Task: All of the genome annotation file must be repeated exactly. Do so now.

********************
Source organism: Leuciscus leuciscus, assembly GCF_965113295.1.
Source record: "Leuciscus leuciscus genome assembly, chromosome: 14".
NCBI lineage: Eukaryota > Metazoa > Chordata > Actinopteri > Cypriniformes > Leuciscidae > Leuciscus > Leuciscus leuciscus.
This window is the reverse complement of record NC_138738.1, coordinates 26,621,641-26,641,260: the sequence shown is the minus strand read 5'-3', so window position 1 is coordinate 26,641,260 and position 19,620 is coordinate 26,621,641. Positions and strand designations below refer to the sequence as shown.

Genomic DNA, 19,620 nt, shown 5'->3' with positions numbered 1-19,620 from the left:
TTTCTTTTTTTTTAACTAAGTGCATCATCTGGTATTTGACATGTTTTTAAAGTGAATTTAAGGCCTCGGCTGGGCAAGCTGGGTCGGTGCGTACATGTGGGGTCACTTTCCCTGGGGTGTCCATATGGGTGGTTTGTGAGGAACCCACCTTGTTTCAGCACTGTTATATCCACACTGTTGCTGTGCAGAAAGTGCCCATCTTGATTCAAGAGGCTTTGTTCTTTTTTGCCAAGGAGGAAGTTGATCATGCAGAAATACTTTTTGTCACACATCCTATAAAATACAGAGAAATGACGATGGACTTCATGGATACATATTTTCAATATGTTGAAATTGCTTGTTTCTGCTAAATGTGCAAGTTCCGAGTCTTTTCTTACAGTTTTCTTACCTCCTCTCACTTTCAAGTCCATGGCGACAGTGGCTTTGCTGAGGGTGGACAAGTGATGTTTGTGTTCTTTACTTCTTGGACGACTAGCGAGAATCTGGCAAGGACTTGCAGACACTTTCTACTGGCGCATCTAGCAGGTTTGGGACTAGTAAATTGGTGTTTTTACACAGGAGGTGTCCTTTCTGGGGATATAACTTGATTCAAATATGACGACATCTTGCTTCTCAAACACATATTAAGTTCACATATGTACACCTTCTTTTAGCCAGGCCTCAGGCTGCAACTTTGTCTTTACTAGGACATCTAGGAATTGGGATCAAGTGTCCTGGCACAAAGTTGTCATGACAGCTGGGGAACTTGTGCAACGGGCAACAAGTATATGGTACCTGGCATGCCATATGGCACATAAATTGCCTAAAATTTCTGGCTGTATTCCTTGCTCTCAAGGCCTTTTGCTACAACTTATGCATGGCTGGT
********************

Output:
Source organism: Leuciscus leuciscus, assembly GCF_965113295.1.
Source record: "Leuciscus leuciscus genome assembly, chromosome: 14".
NCBI lineage: Eukaryota > Metazoa > Chordata > Actinopteri > Cypriniformes > Leuciscidae > Leuciscus > Leuciscus leuciscus.
This window is the reverse complement of record NC_138738.1, coordinates 26,621,641-26,641,260: the sequence shown is the minus strand read 5'-3', so window position 1 is coordinate 26,641,260 and position 19,620 is coordinate 26,621,641. Positions and strand designations below refer to the sequence as shown.

Genomic DNA, 19,620 nt, shown 5'->3' with positions numbered 1-19,620 from the left:
TTTCTTTTTTTTTAACTAAGTGCATCATCTGGTATTTGACATGTTTTTAAAGTGAATTTAAGGCCTCGGCTGGGCAAGCTGGGTCGGTGCGTACATGTGGGGTCACTTTCCCTGGGGTGTCCATATGGGTGGTTTGTGAGGAACCCACCTTGTTTCAGCACTGTTATATCCACACTGTTGCTGTGCAGAAAGTGCCCATCTTGATTCAAGAGGCTTTGTTCTTTTTTGCCAAGGAGGAAGTTGATCATGCAGAAATACTTTTTGTCACACATCCTATAAAATACAGAGAAATGACGATGGACTTCATGGATACATATTTTCAATATGTTGAAATTGCTTGTTTCTGCTAAATGTGCAAGTTCCGAGTCTTTTCTTACAGTTTTCTTACCTCCTCTCACTTTCAAGTCCATGGCGACAGTGGCTTTGCTGAGGGTGGACAAGTGATGTTTGTGTTCTTTACTTCTTGGACGACTAGCGAGAATCTGGCAAGGACTTGCAGACACTTTCTACTGGCGCATCTAGCAGGTTTGGGACTAGTAAATTGGTGTTTTTACACAGGAGGTGTCCTTTCTGGGGATATAACTTGATTCAAATATGACGACATCTTGCTTCTCAAACACATATTAAGTTCACATATGTACACCTTCTTTTAGCCAGGCCTCAGGCTGCAACTTTGTCTTTACTAGGACATCTAGGAATTGGGATCAAGTGTCCTGGCACAAAGTTGTCATGACAGCTGGGGAACTTGTGCAACGGGCAACAAGTATATGGTACCTGGCATGCCATATGGCACATAAATTGCCTAAAATTTCTGGCTGTATTCCTTGCTCTCAAGGCCTTTTGCTACAACTTATGCATGGCTGGT